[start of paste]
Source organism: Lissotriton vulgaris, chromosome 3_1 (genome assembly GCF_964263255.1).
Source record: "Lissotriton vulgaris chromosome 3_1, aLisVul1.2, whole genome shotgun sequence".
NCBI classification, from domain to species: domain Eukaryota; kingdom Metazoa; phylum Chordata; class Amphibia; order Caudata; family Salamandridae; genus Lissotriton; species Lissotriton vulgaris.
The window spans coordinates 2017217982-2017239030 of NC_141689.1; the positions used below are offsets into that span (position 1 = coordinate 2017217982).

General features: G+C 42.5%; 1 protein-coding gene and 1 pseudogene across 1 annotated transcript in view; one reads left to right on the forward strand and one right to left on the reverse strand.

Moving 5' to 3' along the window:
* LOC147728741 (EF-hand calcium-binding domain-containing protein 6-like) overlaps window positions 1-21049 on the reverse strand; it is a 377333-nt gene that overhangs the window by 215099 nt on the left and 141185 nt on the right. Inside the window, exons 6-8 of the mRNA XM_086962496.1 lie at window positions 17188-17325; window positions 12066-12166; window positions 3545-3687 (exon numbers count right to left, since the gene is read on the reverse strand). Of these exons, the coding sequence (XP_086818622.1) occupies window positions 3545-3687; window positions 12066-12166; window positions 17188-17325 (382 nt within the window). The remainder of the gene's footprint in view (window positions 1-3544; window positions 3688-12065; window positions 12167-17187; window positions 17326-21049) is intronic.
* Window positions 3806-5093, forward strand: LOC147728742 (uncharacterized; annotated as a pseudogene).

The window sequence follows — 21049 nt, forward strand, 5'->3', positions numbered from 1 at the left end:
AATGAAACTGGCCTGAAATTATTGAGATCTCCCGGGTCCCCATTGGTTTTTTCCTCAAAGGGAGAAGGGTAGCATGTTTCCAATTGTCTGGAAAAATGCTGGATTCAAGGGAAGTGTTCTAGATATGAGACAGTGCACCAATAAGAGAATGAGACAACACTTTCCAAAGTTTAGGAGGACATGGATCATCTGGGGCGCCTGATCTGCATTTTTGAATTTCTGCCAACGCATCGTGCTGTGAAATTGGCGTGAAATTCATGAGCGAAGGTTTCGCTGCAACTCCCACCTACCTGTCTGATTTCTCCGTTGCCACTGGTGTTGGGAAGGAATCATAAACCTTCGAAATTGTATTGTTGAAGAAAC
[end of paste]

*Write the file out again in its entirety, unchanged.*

Source organism: Lissotriton vulgaris, chromosome 3_1 (genome assembly GCF_964263255.1).
Source record: "Lissotriton vulgaris chromosome 3_1, aLisVul1.2, whole genome shotgun sequence".
NCBI classification, from domain to species: domain Eukaryota; kingdom Metazoa; phylum Chordata; class Amphibia; order Caudata; family Salamandridae; genus Lissotriton; species Lissotriton vulgaris.
The window spans coordinates 2017217982-2017239030 of NC_141689.1; the positions used below are offsets into that span (position 1 = coordinate 2017217982).

General features: G+C 42.5%; 1 protein-coding gene and 1 pseudogene across 1 annotated transcript in view; one reads left to right on the forward strand and one right to left on the reverse strand.

Moving 5' to 3' along the window:
* LOC147728741 (EF-hand calcium-binding domain-containing protein 6-like) overlaps window positions 1-21049 on the reverse strand; it is a 377333-nt gene that overhangs the window by 215099 nt on the left and 141185 nt on the right. Inside the window, exons 6-8 of the mRNA XM_086962496.1 lie at window positions 17188-17325; window positions 12066-12166; window positions 3545-3687 (exon numbers count right to left, since the gene is read on the reverse strand). Of these exons, the coding sequence (XP_086818622.1) occupies window positions 3545-3687; window positions 12066-12166; window positions 17188-17325 (382 nt within the window). The remainder of the gene's footprint in view (window positions 1-3544; window positions 3688-12065; window positions 12167-17187; window positions 17326-21049) is intronic.
* Window positions 3806-5093, forward strand: LOC147728742 (uncharacterized; annotated as a pseudogene).

The window sequence follows — 21049 nt, forward strand, 5'->3', positions numbered from 1 at the left end:
AATGAAACTGGCCTGAAATTATTGAGATCTCCCGGGTCCCCATTGGTTTTTTCCTCAAAGGGAGAAGGGTAGCATGTTTCCAATTGTCTGGAAAAATGCTGGATTCAAGGGAAGTGTTCTAGATATGAGACAGTGCACCAATAAGAGAATGAGACAACACTTTCCAAAGTTTAGGAGGACATGGATCATCTGGGGCGCCTGATCTGCATTTTTGAATTTCTGCCAACGCATCGTGCTGTGAAATTGGCGTGAAATTCATGAGCGAAGGTTTCGCTGCAACTCCCACCTACCTGTCTGATTTCTCCGTTGCCACTGGTGTTGGGAAGGAATCATAAACCTTCGAAATTGTATTGTTGAAGAAAC